BOSTON--The federal government is poised to dramatically reduce the value of publicly-funded housing vouchers in Boston and other Massachusetts cities, a move that would force many low-income families out of their apartments and might prompt some landlords to withdraw from the program.
In a state already starved for affordable housing, the prospect of federal payments dropping by as much as a third has united housing advocates, landlords, and city and state officials, all of whom are planning to petition the US Department of Housing and Urban Development to scrap the change. In Boston alone, there are 9,000 households using the federal vouchers to pay part of their rent.
"This is the most significant change in rent levels we've seen in 30 years," said Aaron Gornstein, executive director of the Citzens' Housing and Planning Association, a Boston-based advocacy group. "It seems like an arcane technical change, but it actually has very serious implications for the program."
Donna White, a spokeswoman for HUD, declined to comment on the change or the motivation for it, saying it is not yet final and the agency is still soliciting comments.
According to housing specialists and HUD's website, the agency is planning to redraw the districts where it offers subsidies.
The agency determines average rents in each of 19 districts and comes up with voucher rates for each. The system groups high-rent cities such as Boston with neighboring cities like Cambridge and Newton, where expensive rents have kept voucher values high. But under the proposed changes, set to go into effect Oct. 1 across New England, Boston would be grouped with lower-rent cities such as Revere and Quincy, bringing the rates down.
Voucher values for a two-bedroom apartment in Boston would drop 15 percent, from $1,409 to $1,203; vouchers for four-bedroom apartments would plunge 27 percent, from $2,084 to $1,516.
Across the state, the effect will be to lower the subsidies for cities and raise the subsidies in many suburban areas, but the vast majority of the state's rental units are in areas where the subsidies will be cut, according to the Citizens' Housing and Planning Association.
The Section 8 program, which is about 30 years old, was designed as an alternative to traditional public housing and the problems associated with concentrating low-income people in giant housing complexes.
The program represents one of the largest sources of affordable housing for low-income tenants, with some 70,000 units across the state. By comparison, the federal government subsidizes 35,000 units of traditional public housing in Massachusetts. The state funds another 50,000 units.
Under terms of the Section 8 program, tenants pay a third of their monthly incomes to landlords who have registered in the program. HUD, which determines how much landlords should receive in different areas based on market rates, pays the rest.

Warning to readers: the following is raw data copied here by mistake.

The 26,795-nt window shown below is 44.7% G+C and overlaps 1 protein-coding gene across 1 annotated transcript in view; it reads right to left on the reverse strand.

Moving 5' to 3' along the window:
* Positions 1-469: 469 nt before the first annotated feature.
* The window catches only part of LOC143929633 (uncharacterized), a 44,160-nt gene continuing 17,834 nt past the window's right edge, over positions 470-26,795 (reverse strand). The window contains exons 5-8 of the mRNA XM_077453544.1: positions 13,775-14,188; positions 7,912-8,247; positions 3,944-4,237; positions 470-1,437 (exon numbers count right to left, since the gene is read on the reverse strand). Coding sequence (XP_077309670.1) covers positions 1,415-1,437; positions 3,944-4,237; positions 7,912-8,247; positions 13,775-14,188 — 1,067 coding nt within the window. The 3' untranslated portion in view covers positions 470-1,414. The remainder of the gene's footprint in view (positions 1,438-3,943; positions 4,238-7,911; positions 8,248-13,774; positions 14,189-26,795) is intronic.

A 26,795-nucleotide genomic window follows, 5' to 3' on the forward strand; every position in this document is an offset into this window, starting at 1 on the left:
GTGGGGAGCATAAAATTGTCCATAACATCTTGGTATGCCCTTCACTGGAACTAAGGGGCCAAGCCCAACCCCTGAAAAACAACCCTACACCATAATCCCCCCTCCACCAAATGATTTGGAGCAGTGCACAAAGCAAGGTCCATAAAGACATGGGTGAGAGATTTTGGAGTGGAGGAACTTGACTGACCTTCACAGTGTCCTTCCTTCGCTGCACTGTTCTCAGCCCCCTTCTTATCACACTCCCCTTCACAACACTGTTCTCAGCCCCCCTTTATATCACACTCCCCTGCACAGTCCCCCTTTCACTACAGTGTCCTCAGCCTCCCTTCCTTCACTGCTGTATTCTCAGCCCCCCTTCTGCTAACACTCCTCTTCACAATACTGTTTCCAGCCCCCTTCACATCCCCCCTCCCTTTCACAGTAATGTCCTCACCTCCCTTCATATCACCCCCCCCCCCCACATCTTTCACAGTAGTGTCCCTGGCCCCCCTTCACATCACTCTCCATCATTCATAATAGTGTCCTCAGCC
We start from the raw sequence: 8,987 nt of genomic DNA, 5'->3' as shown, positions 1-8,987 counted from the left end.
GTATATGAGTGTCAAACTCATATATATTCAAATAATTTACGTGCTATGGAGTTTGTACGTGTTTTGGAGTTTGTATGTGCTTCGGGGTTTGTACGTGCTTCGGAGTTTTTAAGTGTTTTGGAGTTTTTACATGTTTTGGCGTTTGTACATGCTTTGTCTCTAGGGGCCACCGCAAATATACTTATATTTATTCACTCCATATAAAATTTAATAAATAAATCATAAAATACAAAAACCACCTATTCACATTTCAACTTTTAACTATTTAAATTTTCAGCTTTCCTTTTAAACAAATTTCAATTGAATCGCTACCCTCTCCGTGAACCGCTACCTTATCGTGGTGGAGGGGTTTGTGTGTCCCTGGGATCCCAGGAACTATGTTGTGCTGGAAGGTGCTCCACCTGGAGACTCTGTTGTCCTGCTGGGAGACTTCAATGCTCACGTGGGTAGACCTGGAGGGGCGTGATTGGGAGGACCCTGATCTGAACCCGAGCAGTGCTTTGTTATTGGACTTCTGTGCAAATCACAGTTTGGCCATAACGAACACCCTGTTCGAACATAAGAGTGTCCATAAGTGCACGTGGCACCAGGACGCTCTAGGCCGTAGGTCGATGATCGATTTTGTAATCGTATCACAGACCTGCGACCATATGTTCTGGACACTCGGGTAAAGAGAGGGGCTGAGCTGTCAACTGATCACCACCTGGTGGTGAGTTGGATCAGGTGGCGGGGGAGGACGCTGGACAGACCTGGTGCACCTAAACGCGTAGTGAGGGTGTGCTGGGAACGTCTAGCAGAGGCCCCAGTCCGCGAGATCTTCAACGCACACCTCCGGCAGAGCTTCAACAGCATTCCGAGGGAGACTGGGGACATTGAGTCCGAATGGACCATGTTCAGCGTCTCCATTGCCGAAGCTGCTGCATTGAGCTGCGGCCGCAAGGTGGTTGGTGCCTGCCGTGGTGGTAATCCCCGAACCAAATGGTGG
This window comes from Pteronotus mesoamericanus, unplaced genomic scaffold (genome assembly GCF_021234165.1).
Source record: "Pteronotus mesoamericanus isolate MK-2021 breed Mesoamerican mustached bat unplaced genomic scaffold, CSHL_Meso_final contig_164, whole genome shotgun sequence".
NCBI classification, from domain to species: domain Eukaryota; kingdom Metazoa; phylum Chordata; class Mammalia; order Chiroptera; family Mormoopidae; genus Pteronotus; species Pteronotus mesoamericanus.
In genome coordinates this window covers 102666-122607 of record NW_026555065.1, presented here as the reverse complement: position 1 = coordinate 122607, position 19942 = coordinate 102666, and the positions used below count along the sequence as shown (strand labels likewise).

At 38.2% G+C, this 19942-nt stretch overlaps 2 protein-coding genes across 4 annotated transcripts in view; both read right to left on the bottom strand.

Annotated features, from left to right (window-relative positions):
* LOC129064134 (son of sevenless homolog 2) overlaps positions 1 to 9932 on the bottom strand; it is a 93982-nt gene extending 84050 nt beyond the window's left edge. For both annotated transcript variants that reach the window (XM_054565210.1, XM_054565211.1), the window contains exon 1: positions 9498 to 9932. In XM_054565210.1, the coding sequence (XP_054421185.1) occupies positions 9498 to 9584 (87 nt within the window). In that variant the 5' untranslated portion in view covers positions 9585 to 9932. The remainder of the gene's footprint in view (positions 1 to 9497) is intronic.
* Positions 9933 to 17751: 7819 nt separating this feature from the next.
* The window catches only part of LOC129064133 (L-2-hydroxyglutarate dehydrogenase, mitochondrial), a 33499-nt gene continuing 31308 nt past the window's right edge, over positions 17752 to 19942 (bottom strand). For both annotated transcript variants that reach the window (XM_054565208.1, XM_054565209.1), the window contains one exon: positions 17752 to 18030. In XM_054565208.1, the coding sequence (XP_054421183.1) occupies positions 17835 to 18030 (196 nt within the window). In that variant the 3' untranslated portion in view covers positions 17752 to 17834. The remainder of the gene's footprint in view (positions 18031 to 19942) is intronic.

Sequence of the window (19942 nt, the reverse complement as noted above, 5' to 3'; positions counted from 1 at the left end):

Landlords have liked the program because it provides guaranteed income, often without some of the costs or problems of renting on the open market. But if rates paid by HUD drop significantly below market rents, landlords could defect en masse.
"The displacement this is going to cause is mind-boggling," said Christopher Reilly, vice president of Equity Residential, which owns 22 properties in Massachusetts with large numbers of Section 8 tenants. "We will not, as good business people, be able to take Section 8 holders -- the rents [being proposed by HUD] are so far below what is reasonable."
While there has been softening in the rental market in places such as Boston and Cambridge, the proposed federal changes go far beyond those rent reductions, opponents say. As a result, they warn, voucher recipients will be forced to move to substandard housing in poorer neighborhoods, the very situation the Section 8 program was designed to prevent.
"They're not going to be competitive in the market," Marilyn O'Sullivan, the Boston Housing Authority's Section 8 specialist, said of Boston voucher recipients. "Most neighborhoods of Boston we will not be able to lease in."
Gornstein said he is not sure why HUD proposed the change. But Sunia Zaterman, who heads the Washington-based Council of Large Public Housing Authorities, said the Massachusetts changes, along with other adjustments affecting large cities, are part of an effort by the Bush administration to spend less money on the Section 8 program.
"The administration has made a high priority of reducing the cost of the program and contracting the size of the program," Zaterman said. "We have the opposite of a transparent system here. We're struggling to find out how they got to these numbers."
White, the HUD spokeswoman, declined to respond to that charge.
© 2004 The Boston Globe